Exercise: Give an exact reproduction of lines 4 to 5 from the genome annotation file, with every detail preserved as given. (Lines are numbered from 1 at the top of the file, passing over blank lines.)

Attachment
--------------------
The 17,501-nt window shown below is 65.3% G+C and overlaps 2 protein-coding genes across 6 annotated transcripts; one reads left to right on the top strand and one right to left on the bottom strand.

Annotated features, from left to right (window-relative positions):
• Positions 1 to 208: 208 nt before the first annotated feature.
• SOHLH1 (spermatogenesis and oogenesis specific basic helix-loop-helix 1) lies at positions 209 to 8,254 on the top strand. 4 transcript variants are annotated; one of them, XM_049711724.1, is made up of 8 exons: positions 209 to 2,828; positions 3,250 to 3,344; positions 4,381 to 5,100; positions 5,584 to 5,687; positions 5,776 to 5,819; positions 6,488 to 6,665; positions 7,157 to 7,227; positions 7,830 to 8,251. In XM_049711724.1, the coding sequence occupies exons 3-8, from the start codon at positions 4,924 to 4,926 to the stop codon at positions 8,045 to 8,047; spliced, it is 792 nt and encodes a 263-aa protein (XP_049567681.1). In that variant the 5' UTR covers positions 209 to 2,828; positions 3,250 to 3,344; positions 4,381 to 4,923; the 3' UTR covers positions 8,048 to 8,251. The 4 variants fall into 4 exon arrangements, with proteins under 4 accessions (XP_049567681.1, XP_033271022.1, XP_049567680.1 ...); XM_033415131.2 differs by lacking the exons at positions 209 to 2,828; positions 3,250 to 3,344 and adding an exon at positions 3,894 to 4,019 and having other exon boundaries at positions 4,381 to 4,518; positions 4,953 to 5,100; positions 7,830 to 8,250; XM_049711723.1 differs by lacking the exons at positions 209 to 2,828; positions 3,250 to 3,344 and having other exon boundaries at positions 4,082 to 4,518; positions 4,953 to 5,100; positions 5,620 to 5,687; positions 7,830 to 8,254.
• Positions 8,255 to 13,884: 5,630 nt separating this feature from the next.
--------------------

• SOHLH1 (spermatogenesis and oogenesis specific basic helix-loop-helix 1) lies at positions 209 to 8,254 on the top strand. 4 transcript variants are annotated; one of them, XM_049711724.1, is made up of 8 exons: positions 209 to 2,828; positions 3,250 to 3,344; positions 4,381 to 5,100; positions 5,584 to 5,687; positions 5,776 to 5,819; positions 6,488 to 6,665; positions 7,157 to 7,227; positions 7,830 to 8,251. In XM_049711724.1, the coding sequence occupies exons 3-8, from the start codon at positions 4,924 to 4,926 to the stop codon at positions 8,045 to 8,047; spliced, it is 792 nt and encodes a 263-aa protein (XP_049567681.1). In that variant the 5' UTR covers positions 209 to 2,828; positions 3,250 to 3,344; positions 4,381 to 4,923; the 3' UTR covers positions 8,048 to 8,251. The 4 variants fall into 4 exon arrangements, with proteins under 4 accessions (XP_049567681.1, XP_033271022.1, XP_049567680.1 ...); XM_033415131.2 differs by lacking the exons at positions 209 to 2,828; positions 3,250 to 3,344 and adding an exon at positions 3,894 to 4,019 and having other exon boundaries at positions 4,381 to 4,518; positions 4,953 to 5,100; positions 7,830 to 8,250; XM_049711723.1 differs by lacking the exons at positions 209 to 2,828; positions 3,250 to 3,344 and having other exon boundaries at positions 4,082 to 4,518; positions 4,953 to 5,100; positions 5,620 to 5,687; positions 7,830 to 8,254.
• Positions 8,255 to 13,884: 5,630 nt separating this feature from the next.